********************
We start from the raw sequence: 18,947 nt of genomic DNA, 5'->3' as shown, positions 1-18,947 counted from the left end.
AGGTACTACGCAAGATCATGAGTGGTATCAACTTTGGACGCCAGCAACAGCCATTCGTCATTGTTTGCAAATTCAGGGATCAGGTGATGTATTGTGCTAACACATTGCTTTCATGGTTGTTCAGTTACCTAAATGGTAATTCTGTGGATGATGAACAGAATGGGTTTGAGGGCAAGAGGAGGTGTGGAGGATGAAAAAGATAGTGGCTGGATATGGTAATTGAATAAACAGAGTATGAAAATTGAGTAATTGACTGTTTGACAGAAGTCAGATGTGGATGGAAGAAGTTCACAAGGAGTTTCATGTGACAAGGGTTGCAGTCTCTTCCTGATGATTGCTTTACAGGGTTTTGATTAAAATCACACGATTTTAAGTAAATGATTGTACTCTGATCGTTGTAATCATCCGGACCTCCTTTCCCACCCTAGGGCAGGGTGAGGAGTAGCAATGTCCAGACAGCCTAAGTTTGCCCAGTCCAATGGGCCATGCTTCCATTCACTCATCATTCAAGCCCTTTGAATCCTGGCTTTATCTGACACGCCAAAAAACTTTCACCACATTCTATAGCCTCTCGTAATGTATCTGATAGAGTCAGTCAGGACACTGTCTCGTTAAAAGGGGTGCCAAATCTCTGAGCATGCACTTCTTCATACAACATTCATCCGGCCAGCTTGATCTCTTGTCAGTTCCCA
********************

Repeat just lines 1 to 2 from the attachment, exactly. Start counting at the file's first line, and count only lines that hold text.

We start from the raw sequence: 18,947 nt of genomic DNA, 5'->3' as shown, positions 1-18,947 counted from the left end.
AGGTACTACGCAAGATCATGAGTGGTATCAACTTTGGACGCCAGCAACAGCCATTCGTCATTGTTTGCAAATTCAGGGATCAGGTGATGTATTGTGCTAACACATTGCTTTCATGGTTGTTCAGTTACCTAAATGGTAATTCTGTGGATGATGAACAGAATGGGTTTGAGGGCAAGAGGAGGTGTGGAGGATGAAAAAGATAGTGGCTGGATATGGTAATTGAATAAACAGAGTATGAAAATTGAGTAATTGACTGTTTGACAGAAGTCAGATGTGGATGGAAGAAGTTCACAAGGAGTTTCATGTGACAAGGGTTGCAGTCTCTTCCTGATGATTGCTTTACAGGGTTTTGATTAAAATCACACGATTTTAAGTAAATGATTGTACTCTGATCGTTGTAATCATCCGGACCTCCTTTCCCACCCTAGGGCAGGGTGAGGAGTAGCAATGTCCAGACAGCCTAAGTTTGCCCAGTCCAATGGGCCATGCTTCCATTCACTCATCATTCAAGCCCTTTGAATCCTGGCTTTATCTGACACGCCAAAAAACTTTCACCACATTCTATAGCCTCTCGTAATGTATCTGATAGAGTCAGTCAGGACACTGTCTCGTTAAAAGGGGTGCCAAATCTCTGAGCATGCACTTCTTCATACAACATTCATCCGGCCAGCTTGATCTCTTGTCAGTTCCCA